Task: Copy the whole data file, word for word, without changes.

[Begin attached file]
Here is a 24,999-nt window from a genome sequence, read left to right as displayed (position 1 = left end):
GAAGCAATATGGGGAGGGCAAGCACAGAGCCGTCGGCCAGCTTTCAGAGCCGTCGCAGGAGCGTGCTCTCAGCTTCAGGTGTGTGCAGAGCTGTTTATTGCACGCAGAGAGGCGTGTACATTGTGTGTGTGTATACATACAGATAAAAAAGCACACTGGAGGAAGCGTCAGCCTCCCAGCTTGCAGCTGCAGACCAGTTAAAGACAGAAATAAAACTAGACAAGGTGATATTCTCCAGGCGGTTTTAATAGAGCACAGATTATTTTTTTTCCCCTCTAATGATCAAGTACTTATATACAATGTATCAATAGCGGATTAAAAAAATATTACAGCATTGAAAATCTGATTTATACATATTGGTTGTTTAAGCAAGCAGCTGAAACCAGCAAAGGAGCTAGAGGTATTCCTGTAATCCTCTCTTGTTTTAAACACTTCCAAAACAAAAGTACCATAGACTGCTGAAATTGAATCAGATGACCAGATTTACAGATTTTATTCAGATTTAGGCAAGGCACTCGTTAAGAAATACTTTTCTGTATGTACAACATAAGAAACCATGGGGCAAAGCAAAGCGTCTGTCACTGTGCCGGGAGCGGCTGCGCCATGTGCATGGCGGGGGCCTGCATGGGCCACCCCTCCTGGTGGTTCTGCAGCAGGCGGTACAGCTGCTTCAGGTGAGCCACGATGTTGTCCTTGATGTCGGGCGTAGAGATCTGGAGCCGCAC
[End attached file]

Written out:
Here is a 24,999-nt window from a genome sequence, read left to right as displayed (position 1 = left end):
GAAGCAATATGGGGAGGGCAAGCACAGAGCCGTCGGCCAGCTTTCAGAGCCGTCGCAGGAGCGTGCTCTCAGCTTCAGGTGTGTGCAGAGCTGTTTATTGCACGCAGAGAGGCGTGTACATTGTGTGTGTGTATACATACAGATAAAAAAGCACACTGGAGGAAGCGTCAGCCTCCCAGCTTGCAGCTGCAGACCAGTTAAAGACAGAAATAAAACTAGACAAGGTGATATTCTCCAGGCGGTTTTAATAGAGCACAGATTATTTTTTTTCCCCTCTAATGATCAAGTACTTATATACAATGTATCAATAGCGGATTAAAAAAATATTACAGCATTGAAAATCTGATTTATACATATTGGTTGTTTAAGCAAGCAGCTGAAACCAGCAAAGGAGCTAGAGGTATTCCTGTAATCCTCTCTTGTTTTAAACACTTCCAAAACAAAAGTACCATAGACTGCTGAAATTGAATCAGATGACCAGATTTACAGATTTTATTCAGATTTAGGCAAGGCACTCGTTAAGAAATACTTTTCTGTATGTACAACATAAGAAACCATGGGGCAAAGCAAAGCGTCTGTCACTGTGCCGGGAGCGGCTGCGCCATGTGCATGGCGGGGGCCTGCATGGGCCACCCCTCCTGGTGGTTCTGCAGCAGGCGGTACAGCTGCTTCAGGTGAGCCACGATGTTGTCCTTGATGTCGGGCGTAGAGATCTGGAGCCGCAC